Output:

Markdown
1Train data shape: (712, 15) 2Test data shape: (179, 15)

This code divides our dataset into an 80%-20% split for the training and testing datasets respectively.

Training the Logistic Regression Model

Now, let's introduce Logistic Regression, a popular model used for predicting outcomes that are binary. For the Titanic dataset, we're predicting whether a passenger survived (1) or did not survive (0).

You can think of Logistic Regression as a flip coin where the outcomes (survived or not) are represented by the two sides of the coin.

Using the LogisticRegression class from Scikit-learn, we can train our model on the training dataset via the .fit() function:

Python
1from sklearn.linear_model import LogisticRegression 2 3logreg = LogisticRegression() # Initialize a Logistic Regression model 4 5# We separate the target variable ("survived") from the rest of the training data 6x_train = train_data.drop("survived", axis=1) 7y_train = train_data["survived"] 8 9# Training the Logistic Regression model 10logreg.fit(x_train, y_train)

There is no visible output for the fit function in scikit-learn unless we have verbose logging turned on or an error occurs, but this step trains our model on the prepared data.

Model Evaluation Techniques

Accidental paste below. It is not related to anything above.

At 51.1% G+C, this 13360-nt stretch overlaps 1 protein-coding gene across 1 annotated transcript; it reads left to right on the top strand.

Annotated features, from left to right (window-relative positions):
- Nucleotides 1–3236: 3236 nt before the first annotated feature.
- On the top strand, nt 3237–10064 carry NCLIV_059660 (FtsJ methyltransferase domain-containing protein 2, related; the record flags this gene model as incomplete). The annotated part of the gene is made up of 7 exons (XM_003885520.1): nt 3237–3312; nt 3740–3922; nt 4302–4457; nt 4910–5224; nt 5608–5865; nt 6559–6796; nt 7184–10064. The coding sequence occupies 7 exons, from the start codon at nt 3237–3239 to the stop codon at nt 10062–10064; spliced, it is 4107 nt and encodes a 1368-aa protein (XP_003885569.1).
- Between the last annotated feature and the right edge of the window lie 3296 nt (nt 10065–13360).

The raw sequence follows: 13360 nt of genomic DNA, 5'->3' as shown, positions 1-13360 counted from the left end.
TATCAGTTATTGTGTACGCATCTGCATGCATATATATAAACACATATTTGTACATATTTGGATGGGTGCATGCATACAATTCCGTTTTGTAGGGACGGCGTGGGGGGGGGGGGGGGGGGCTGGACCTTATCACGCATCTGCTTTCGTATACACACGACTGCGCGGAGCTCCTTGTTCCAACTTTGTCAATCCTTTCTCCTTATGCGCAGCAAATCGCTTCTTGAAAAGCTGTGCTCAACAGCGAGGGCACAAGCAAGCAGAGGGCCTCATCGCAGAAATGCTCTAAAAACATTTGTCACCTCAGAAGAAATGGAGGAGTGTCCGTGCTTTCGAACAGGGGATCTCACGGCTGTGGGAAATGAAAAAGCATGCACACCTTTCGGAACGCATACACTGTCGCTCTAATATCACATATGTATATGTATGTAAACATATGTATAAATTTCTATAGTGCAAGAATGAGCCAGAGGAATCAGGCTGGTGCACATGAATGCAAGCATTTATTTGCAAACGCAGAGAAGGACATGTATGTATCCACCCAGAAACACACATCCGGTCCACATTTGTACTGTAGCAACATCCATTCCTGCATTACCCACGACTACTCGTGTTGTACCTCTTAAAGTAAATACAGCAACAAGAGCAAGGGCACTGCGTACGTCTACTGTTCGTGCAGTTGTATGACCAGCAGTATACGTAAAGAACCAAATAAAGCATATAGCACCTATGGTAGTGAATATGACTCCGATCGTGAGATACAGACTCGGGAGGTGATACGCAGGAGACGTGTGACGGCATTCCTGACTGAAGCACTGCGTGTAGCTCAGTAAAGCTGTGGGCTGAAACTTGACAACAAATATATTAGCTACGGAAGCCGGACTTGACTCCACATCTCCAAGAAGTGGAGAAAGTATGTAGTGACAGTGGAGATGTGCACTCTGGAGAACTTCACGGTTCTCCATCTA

Once we've trained our model, we need to assess its performance. Specifically, we are asking, "How well is our trained Logistic Regression model able to predict whether a passenger from the Titanic dataset survived or not?". Just as a teacher evaluates a student's performance through an exam, we use similar techniques to assess our model's performance on unseen data.

There are quite a few evaluation techniques available to us in the scikit-learn library, such as the classification_report, confusion_matrix, and accuracy_score. These techniques allow us to understand our model's performance from different perspectives.

Think of it like grading a student's performance in a course; you consider their assignments, class participation, midterm examinations, and final examinations. Each provides a unique insight into the student's overall understanding and performance in the course. Similarly, each evaluation method grants us insights into various aspects of our trained machine-learning model.

Here's an example of how these evaluation techniques can be used to grade our model:

Python